The Auryon atherectomy system (AngioDynamics) “represents an exciting new technology”, John Rundback (Advanced Interventional and Vascular Services, LLP, Teaneck, USA) opined at the International Symposium on Endovascular Therapies (ISET; 9–11 May, Miami, USA, and online), speaking on behalf of the Pathfinder I registry investigators. “I think it has really got a lot of traction; we found it a very useful tool across a wide range of plaque morphologies and vessel beds. Further iterations of this platform will hopefully improve its performance further.”
The Pathfinder registry is a post-market, prospective, multicentre, single arm, all-comers registry of 104 patients with femoropopliteal and tibial stenoses or occlusions or in-stent restenosis (ISR), with peripheral arterial disease (PAD) classified as Rutherford class 2–5. “Lesions of all levels, lesions of all types are included in this real-world registry,” Rundback said.
Patients were treated with either the Auryon atherectomy system or adjuvant therapy. The primary endpoints were acute success (measured as ≤30% final residual stenosis by corelab evaluation) and freedom from peri-procedural major adverse events or complications through 30 days. Long-term results were collected through 24 months, including patency, major adverse events, target lesion revascularisation, and patient-reported outcomes.
Presenting the findings, Rundback said: “These are really important results I think. Across the board, the stenosis reduction or the luminal gain was between 24 and 31%, and this is the laser-cut phenomenon that I think is unique to this laser. In CTOs [chronic total occlusions], there [is an average] 26% luminal gain; [in vessels with] moderate to severe calcium, there was a 27% luminal gain, [in vessels with] ISR, [there was a] 21% luminal gain, and above and below the knee, we see similar levels of luminal gain. So it does not matter what vessel, what vessel calibre, or what the plaque morphology is, this is a very precise, deliverable, controllable, and reproducible result.”
In terms of safety, there was an absence of major adverse events in 99% of lesions. There was one dissection, which was after angioplasty alone, not after laser passage. There were two cases of distal embolization, one of which Rundback said was “probably attributed to the laser”, and one of which was following the treatment of an in-flow lesion that had angioplasty, shockwave, and atherectomy. There were a total of four bailout stents, three of which were for recoil and one of which was for dissection. There was one amputation, which occurred 180 days after follow-up; the patient had Rutherford category 5 disease and gangrene at baseline, and they failed to improve following treatment of their 37cm-long lesion.
The Auryon atherectomy system is a proprietary, solid-state laser with a wavelength of 355nm (different to the currently-available 308nm laser). “What is really unique about this is it is not just the wavelength, but it has a very short pulse duration of 10ns, which results in a very precise, controllable, and reproducible laser energy delivery to the vessel wall,” Rundback explained.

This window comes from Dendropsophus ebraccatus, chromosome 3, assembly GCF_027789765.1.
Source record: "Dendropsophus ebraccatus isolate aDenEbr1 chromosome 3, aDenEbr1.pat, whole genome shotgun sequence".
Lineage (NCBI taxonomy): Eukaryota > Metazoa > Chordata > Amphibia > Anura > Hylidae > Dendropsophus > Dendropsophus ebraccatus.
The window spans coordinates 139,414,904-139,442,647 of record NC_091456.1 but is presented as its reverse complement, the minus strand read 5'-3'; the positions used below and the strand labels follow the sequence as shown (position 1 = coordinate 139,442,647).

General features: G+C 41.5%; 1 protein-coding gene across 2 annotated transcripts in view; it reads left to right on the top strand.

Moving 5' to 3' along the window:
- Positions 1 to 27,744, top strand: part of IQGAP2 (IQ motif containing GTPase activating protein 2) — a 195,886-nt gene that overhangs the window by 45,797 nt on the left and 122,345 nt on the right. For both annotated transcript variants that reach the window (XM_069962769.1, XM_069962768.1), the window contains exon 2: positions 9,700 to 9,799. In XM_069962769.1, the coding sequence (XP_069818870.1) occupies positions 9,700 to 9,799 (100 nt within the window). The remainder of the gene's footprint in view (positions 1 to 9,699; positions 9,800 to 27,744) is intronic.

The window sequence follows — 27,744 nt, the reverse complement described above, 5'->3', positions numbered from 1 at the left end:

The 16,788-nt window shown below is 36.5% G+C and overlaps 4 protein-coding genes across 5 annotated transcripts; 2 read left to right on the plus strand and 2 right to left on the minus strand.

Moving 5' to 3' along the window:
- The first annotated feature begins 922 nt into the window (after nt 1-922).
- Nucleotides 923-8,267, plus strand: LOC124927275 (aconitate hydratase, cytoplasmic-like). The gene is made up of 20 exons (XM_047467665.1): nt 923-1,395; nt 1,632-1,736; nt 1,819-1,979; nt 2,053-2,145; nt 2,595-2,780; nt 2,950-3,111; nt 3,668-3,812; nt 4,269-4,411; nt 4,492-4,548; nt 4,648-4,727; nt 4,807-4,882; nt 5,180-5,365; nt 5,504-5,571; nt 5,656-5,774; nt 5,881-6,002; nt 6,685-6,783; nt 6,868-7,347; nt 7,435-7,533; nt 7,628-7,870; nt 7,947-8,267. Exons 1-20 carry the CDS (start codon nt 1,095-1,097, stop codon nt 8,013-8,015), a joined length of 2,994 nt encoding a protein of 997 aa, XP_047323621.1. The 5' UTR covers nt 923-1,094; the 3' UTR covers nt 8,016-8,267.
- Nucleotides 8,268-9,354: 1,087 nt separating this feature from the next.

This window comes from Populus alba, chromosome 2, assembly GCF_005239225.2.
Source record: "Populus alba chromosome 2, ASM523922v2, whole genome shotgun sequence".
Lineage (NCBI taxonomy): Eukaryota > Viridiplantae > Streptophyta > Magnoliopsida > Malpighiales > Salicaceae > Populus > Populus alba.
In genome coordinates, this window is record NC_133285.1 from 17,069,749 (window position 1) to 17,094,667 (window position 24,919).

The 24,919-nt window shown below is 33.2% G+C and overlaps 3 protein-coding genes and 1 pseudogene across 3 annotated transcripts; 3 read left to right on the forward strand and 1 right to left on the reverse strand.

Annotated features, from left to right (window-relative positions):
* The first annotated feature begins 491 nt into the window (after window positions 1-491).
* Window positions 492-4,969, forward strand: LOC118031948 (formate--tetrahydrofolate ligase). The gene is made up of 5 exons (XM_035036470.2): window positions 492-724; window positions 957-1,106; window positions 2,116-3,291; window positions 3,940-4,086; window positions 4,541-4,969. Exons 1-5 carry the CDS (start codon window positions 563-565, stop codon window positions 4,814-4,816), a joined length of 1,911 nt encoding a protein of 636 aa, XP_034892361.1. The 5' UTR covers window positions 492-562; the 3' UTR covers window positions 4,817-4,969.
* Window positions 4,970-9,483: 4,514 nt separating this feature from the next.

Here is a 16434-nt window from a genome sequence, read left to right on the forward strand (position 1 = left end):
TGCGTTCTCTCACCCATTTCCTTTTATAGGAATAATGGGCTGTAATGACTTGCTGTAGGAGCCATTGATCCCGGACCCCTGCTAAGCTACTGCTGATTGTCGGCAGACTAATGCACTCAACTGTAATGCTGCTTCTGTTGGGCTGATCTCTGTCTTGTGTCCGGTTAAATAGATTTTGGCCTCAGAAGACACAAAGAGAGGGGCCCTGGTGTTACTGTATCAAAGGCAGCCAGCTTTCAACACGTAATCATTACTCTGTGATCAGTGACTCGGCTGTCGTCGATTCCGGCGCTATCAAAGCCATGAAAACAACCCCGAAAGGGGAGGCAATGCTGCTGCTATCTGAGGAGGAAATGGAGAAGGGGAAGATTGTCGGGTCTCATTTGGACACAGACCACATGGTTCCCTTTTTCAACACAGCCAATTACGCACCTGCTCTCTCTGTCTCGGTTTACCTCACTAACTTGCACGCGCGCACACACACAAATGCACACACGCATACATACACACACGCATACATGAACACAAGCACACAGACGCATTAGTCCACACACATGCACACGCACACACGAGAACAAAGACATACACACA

He went on to describe how this particular wavelength (355nm) has a “very high” affinity for atheroma compared to the vessel endothelium, resulting in a reduced risk of perforation. Indeed, in the Pathfinder I trial, no perforations were reported. There is also less overall thermal damage to the vessel wall, he explained, and the laser system is agnostic to the presence of contrast. It also requires minimal warm-up time: “From a practical point of view, it only needs a 15 second warm-up; if you do not like where it is placed in the room, you can pick it up and move it to another spot.” In addition, Rundback claimed the Auryon atherectomy system is optimal for treating all lesion types.
There are four catheters that are used with this system, ranging from a 0.9mm catheter for below the ankle and in the tibial arteries, to a 2.35mm catheter for the popliteal and superficial femoral arteries. There is also a 2mm catheter for the femoropopliteal and tibioperoneal trunk, and a 1.5mm catheter, for tibial and femoropopliteal arteries.
The Pathfinder registry builds on prior investigational device exemption (IDE) and CE studies, which combined investigated 147 patients with 163 lesions. In these previous research, there were no distal emboli events, and no perforations. Of 107 lesions included in the IDE study, there were just 16 graded as minor dissections (grades A or B). In terms of debulking, there was a 34% reduction post-procedure (the FDA threshold for efficacy is 20%). “Clinical results and patient-reported outcomes were very favourable at 12 months,” Rundback stated.
Session moderator Daniel Clair (Vascular Surgery, University of South Carolina (USC) and the Palmetto Health-USC Medical Group, Columbia, USA) praised Rundback for his talk, saying it offered, “A new look at laser”.